I’m also in charge of the languages track, where I have five people who will talk about their experiences with different languages. This time there will not be much introduction to the languages, but instead experience reports, objective descriptions of what worked, what didn’t work and how you can improve your chances of success. The languages covered are Scala, Clojure, Ruby, Groovy and F#. Should be great fun.

Hopefully I will have lots of time to see other presentations too. There are many I would love to see. ThoughtWorks also happens to be a sponsor of QCon, so there will be a booth where it’s a big possibility you can find me or my colleagues.

I will do one day of RubyConf – the Saturday. Funnily enough I haven’t ever been to RubyConf, so I’m looking forward to this too.

Finally, the first ever JRubyConf will happen next Sunday. The program looks really interesting. I’m going to be talking about testing, and also be part of the ending JRuby Core Team panel.

I’m very excited about these conferences. Hope to see you there!

Upcoming talks

There hasn’t been much interesting happening this summer, but the fall is shaping up to be pretty busy. I will be talking at several different conferences, and thought I’d mention when and where I will be appearing.

First, this week I’m presenting at JavaZone in Oslo. I will present at 11:45 tomorrow, talking about Ioke.

Next week is the JVM Language Summit in Santa Clara. It is shaping up to be a great collection of people with many interesting discussions and talks. Take a look at the details for the talks. The people there are some of the most experienced language developers and implementors in the world. It should be a blast. I will do a talk about Ioke, and also a workshop about the challenges of improving Ioke’s performance.

After that I will attend RubyFoo in London, Oct 2-3, where I will talk about JRuby. RubyFoo will feature Matz, Sam Aaron, Aslak Hellesøy, Adam Wiggins and me. It should be great fun!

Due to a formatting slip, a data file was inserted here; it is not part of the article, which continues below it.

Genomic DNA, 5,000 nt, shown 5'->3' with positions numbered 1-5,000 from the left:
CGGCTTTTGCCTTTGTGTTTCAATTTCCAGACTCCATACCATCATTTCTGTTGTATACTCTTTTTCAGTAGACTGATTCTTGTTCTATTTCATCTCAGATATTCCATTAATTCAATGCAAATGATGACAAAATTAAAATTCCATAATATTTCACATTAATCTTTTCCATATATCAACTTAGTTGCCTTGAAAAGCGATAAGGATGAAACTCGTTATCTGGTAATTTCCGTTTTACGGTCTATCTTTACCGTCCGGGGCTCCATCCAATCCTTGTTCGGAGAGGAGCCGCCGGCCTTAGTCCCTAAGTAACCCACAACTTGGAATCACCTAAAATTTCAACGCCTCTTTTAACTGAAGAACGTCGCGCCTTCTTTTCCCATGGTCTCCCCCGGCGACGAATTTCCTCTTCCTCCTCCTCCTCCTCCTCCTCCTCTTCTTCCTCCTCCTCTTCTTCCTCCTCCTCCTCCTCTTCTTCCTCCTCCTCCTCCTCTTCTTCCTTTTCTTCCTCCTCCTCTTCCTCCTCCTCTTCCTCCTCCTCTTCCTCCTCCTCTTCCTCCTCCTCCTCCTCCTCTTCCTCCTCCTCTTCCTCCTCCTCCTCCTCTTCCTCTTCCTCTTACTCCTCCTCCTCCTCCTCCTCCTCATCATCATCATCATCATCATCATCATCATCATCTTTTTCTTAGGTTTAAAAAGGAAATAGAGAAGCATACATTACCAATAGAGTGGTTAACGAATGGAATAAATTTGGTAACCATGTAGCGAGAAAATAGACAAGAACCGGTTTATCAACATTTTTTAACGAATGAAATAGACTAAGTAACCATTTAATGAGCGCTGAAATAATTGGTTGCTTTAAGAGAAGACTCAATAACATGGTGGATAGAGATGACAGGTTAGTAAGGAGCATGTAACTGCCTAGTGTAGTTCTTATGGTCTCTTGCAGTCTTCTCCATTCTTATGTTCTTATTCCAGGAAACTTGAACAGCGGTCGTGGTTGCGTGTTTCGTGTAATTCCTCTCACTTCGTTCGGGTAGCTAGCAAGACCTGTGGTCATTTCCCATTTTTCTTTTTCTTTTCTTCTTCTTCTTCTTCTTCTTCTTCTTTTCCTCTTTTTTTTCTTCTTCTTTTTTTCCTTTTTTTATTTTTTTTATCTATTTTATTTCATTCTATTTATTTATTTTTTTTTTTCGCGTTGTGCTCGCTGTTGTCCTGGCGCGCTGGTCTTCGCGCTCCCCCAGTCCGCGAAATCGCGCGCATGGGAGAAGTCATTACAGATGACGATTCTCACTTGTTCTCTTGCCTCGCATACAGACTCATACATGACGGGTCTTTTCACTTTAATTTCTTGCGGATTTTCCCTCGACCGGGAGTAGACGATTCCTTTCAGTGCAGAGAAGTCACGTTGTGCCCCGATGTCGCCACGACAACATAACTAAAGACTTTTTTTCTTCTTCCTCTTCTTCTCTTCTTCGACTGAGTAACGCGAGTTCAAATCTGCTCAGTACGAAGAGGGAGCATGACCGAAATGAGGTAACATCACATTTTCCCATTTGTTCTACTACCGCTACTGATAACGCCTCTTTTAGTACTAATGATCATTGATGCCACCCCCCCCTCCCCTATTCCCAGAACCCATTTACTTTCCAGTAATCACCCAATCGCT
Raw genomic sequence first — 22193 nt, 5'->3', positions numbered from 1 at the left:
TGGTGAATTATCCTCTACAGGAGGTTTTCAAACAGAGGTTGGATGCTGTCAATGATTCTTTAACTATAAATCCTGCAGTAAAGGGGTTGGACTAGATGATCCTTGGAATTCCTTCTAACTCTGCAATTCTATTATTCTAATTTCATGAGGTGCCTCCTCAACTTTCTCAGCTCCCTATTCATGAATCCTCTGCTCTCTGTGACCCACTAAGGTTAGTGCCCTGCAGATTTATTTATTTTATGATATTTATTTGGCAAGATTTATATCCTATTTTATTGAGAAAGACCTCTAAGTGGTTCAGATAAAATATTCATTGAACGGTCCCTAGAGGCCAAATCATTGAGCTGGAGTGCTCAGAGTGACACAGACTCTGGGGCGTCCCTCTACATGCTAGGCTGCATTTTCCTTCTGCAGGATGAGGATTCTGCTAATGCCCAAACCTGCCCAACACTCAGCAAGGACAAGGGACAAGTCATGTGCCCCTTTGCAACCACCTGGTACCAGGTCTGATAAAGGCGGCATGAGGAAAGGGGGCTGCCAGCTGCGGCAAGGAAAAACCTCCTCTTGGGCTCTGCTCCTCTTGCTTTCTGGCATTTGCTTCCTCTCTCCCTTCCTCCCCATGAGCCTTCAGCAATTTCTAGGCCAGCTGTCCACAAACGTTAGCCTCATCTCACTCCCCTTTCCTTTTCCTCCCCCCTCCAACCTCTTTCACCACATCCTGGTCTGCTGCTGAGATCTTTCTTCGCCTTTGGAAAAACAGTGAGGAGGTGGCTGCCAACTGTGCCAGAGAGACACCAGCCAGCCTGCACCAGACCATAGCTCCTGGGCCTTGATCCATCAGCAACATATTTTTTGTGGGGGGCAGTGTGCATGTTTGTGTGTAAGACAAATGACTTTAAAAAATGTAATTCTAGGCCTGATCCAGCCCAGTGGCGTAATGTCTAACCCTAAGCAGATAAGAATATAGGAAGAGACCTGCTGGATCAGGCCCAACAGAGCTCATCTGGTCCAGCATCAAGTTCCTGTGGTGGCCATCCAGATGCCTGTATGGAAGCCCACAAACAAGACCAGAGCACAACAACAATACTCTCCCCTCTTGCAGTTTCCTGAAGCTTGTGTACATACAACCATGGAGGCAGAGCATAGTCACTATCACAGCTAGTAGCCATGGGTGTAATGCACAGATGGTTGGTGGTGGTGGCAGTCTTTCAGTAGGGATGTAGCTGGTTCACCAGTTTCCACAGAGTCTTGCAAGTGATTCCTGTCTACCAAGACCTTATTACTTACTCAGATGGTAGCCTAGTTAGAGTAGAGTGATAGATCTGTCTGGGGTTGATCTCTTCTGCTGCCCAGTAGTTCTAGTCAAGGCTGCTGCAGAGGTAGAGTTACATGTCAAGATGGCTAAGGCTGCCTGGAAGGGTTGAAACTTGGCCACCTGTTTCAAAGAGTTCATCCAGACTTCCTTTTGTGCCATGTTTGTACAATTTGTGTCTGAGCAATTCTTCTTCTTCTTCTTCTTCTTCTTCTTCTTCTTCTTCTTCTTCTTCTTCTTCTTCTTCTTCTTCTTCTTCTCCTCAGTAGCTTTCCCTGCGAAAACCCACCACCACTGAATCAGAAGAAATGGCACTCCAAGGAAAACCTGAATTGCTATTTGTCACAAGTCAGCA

At JAOO this year (Oct 4-9 in Aarhus, Denmark) I will do a tutorial about testing Java code with JRuby. This conference also looks like it will be great. Many interesting talks and speakers. And of course, JAOO is generally the best conference I’ve ever been to.

At Øredev in Malmö, Sweden (Nov 2-6), I will be talking about Ioke.

And finally, at QCon SF in San Francisco (Nov 16-20) I will be hosting a track on emerging languages. After JAOO, QCon is my favorite conference, so I think it will be very nice too.

So, several interesting conferences coming up. Hope to see many of you there!

Scala LiftOff

During Saturday I attended the Scala LiftOff conference. THere were about 50-60 people there this year – many interesting people. The format of the conference was to have everyone propose sessions to talk about, and then put them in different time slots. This worked out great in practice, except for the small detail that the place we were in had terrible acoustics. It was extremely hard to make out what people were saying at times.

The exceptions to the unconference format were Martin’s keynote talk, before we started, and also something they called speedgeeking. I’ll talk more about that later.

So, Martin Odersky talked about the next five years of Scala – this information is pretty well covered in Dean Wamplers blog entry about the BASE meeting. I am impressed by some of the things they’re planning for the future.